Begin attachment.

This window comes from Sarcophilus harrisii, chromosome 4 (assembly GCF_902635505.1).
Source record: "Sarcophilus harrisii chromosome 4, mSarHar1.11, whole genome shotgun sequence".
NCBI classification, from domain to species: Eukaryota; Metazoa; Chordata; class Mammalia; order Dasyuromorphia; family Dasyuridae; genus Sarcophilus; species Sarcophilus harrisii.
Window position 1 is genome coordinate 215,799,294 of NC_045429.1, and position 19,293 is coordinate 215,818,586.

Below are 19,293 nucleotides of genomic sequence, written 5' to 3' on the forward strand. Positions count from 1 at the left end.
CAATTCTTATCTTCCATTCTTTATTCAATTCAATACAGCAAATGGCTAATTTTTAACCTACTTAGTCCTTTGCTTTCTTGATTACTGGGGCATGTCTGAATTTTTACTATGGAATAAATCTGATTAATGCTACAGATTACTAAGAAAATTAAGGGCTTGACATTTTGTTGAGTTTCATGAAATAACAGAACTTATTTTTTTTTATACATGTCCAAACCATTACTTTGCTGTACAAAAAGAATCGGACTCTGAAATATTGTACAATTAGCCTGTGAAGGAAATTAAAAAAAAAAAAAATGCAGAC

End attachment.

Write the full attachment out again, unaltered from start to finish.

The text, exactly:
This window comes from Sarcophilus harrisii, chromosome 4 (assembly GCF_902635505.1).
Source record: "Sarcophilus harrisii chromosome 4, mSarHar1.11, whole genome shotgun sequence".
NCBI classification, from domain to species: Eukaryota; Metazoa; Chordata; class Mammalia; order Dasyuromorphia; family Dasyuridae; genus Sarcophilus; species Sarcophilus harrisii.
Window position 1 is genome coordinate 215,799,294 of NC_045429.1, and position 19,293 is coordinate 215,818,586.

Below are 19,293 nucleotides of genomic sequence, written 5' to 3' on the forward strand. Positions count from 1 at the left end.
CAATTCTTATCTTCCATTCTTTATTCAATTCAATACAGCAAATGGCTAATTTTTAACCTACTTAGTCCTTTGCTTTCTTGATTACTGGGGCATGTCTGAATTTTTACTATGGAATAAATCTGATTAATGCTACAGATTACTAAGAAAATTAAGGGCTTGACATTTTGTTGAGTTTCATGAAATAACAGAACTTATTTTTTTTTATACATGTCCAAACCATTACTTTGCTGTACAAAAAGAATCGGACTCTGAAATATTGTACAATTAGCCTGTGAAGGAAATTAAAAAAAAAAAAAATGCAGAC